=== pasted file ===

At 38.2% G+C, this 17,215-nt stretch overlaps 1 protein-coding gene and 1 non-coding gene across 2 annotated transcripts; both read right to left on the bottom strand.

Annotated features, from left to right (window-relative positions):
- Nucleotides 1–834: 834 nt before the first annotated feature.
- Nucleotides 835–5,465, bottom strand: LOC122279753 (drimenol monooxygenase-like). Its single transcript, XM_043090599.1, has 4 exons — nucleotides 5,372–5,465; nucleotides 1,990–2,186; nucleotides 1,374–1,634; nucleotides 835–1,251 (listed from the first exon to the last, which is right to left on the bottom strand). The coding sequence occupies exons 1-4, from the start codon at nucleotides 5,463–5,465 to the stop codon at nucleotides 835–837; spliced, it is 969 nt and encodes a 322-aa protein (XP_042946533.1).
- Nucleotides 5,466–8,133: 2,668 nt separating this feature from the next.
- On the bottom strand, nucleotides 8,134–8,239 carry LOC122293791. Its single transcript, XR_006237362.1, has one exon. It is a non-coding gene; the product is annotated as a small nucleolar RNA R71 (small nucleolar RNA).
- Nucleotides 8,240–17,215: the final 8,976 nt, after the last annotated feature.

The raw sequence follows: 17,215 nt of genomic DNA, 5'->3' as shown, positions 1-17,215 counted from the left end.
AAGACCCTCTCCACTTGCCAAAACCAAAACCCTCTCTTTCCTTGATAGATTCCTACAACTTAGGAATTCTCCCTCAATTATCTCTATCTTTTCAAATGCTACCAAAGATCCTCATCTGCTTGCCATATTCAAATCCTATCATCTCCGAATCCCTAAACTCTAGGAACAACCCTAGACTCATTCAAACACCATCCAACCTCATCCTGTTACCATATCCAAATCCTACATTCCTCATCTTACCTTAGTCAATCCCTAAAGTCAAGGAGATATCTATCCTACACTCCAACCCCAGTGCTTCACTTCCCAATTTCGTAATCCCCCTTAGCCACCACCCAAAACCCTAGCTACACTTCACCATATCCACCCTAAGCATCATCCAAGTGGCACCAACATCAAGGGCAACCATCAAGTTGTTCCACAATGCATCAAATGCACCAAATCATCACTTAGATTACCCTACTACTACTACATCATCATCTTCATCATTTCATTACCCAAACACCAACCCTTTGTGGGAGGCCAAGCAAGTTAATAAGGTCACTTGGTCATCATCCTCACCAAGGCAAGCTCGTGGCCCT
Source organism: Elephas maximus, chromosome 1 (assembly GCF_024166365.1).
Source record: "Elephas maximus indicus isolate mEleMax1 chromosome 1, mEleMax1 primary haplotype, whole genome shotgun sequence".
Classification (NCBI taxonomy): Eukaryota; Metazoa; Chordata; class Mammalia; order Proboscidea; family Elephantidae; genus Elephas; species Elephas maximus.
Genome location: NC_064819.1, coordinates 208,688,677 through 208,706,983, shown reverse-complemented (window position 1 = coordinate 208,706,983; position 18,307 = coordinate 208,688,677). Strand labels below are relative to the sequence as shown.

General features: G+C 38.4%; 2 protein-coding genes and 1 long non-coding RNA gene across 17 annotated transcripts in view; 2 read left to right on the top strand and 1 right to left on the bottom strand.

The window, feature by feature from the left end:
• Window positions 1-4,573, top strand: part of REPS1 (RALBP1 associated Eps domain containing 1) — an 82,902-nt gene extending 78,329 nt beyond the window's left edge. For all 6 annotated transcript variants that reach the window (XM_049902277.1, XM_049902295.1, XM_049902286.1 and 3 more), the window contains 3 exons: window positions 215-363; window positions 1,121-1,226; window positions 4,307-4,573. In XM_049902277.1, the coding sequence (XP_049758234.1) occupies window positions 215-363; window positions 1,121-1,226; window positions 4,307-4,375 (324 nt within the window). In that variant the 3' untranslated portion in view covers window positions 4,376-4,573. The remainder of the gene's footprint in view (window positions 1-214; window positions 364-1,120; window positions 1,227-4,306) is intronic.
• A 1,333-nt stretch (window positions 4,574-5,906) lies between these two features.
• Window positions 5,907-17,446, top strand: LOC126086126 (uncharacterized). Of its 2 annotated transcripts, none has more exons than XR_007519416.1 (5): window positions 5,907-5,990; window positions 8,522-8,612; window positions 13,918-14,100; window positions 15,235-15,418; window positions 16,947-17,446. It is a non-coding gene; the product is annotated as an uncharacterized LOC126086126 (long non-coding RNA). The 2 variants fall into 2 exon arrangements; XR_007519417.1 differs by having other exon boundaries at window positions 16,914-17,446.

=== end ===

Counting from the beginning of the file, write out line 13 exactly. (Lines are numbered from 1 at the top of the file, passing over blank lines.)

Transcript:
Genome location: NC_064819.1, coordinates 208,688,677 through 208,706,983, shown reverse-complemented (window position 1 = coordinate 208,706,983; position 18,307 = coordinate 208,688,677). Strand labels below are relative to the sequence as shown.